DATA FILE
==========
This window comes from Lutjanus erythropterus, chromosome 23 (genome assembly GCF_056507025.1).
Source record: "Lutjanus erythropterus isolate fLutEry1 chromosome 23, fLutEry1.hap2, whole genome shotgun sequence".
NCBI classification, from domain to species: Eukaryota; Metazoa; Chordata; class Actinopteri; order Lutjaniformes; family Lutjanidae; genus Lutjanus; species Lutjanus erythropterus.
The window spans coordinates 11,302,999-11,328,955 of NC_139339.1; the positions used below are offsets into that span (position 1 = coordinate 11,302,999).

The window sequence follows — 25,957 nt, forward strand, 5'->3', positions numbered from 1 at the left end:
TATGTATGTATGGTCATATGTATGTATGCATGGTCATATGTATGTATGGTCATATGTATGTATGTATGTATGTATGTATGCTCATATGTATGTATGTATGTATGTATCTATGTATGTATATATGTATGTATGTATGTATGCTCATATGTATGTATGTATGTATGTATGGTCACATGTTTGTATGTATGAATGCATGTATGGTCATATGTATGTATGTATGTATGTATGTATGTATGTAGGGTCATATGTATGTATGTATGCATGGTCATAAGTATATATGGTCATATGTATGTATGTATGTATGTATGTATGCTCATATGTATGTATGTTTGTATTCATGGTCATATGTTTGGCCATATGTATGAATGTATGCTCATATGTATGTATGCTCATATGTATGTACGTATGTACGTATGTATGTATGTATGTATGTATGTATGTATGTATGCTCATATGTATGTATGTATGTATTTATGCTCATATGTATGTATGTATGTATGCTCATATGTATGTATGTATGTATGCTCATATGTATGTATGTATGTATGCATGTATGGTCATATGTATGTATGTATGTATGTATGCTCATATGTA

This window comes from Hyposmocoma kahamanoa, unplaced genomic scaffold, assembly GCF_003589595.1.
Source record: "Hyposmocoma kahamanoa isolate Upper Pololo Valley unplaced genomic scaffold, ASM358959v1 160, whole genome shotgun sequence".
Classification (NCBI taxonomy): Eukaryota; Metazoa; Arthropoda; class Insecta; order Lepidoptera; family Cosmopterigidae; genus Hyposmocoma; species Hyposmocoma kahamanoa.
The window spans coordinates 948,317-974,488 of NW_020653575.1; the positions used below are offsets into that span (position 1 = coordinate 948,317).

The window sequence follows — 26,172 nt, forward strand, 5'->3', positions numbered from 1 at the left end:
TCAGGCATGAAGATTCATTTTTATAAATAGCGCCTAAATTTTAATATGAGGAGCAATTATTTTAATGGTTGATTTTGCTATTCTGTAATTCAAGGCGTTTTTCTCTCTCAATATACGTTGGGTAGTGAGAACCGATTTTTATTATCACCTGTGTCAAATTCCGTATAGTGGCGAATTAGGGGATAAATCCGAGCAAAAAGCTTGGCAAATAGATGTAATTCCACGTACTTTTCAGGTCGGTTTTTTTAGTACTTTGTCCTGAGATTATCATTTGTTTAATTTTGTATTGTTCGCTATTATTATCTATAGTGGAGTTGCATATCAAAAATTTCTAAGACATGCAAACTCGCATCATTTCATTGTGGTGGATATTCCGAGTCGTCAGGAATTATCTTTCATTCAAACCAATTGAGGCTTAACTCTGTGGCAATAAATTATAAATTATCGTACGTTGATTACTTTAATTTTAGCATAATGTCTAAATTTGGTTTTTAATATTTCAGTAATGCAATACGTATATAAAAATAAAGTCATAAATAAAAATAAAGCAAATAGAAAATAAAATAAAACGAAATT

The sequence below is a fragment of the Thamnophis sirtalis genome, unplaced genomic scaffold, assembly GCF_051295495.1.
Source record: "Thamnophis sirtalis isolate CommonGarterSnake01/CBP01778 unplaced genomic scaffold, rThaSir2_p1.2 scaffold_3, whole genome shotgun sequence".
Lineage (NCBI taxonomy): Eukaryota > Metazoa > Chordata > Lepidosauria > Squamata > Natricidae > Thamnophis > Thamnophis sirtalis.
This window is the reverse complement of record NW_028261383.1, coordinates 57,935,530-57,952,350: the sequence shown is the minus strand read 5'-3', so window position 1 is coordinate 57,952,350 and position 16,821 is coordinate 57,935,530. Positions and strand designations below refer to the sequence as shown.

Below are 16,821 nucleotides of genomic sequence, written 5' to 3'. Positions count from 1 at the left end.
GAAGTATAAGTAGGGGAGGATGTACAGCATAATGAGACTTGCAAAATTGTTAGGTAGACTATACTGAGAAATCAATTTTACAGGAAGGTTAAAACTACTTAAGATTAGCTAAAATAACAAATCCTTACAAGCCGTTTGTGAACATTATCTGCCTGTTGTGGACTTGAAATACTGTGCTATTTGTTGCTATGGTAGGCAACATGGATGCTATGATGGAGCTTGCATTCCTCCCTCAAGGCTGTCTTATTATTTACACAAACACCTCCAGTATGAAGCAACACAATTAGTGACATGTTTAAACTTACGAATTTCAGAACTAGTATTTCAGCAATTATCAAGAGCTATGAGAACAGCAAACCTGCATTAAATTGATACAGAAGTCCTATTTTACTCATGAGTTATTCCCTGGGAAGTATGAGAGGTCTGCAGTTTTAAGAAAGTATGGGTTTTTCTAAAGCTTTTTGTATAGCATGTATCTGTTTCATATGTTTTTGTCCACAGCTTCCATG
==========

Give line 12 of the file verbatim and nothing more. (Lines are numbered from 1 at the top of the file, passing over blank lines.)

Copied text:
TCAGGCATGAAGATTCATTTTTATAAATAGCGCCTAAATTTTAATATGAGGAGCAATTATTTTAATGGTTGATTTTGCTATTCTGTAATTCAAGGCGTTTTTCTCTCTCAATATACGTTGGGTAGTGAGAACCGATTTTTATTATCACCTGTGTCAAATTCCGTATAGTGGCGAATTAGGGGATAAATCCGAGCAAAAAGCTTGGCAAATAGATGTAATTCCACGTACTTTTCAGGTCGGTTTTTTTAGTACTTTGTCCTGAGATTATCATTTGTTTAATTTTGTATTGTTCGCTATTATTATCTATAGTGGAGTTGCATATCAAAAATTTCTAAGACATGCAAACTCGCATCATTTCATTGTGGTGGATATTCCGAGTCGTCAGGAATTATCTTTCATTCAAACCAATTGAGGCTTAACTCTGTGGCAATAAATTATAAATTATCGTACGTTGATTACTTTAATTTTAGCATAATGTCTAAATTTGGTTTTTAATATTTCAGTAATGCAATACGTATATAAAAATAAAGTCATAAATAAAAATAAAGCAAATAGAAAATAAAATAAAACGAAATT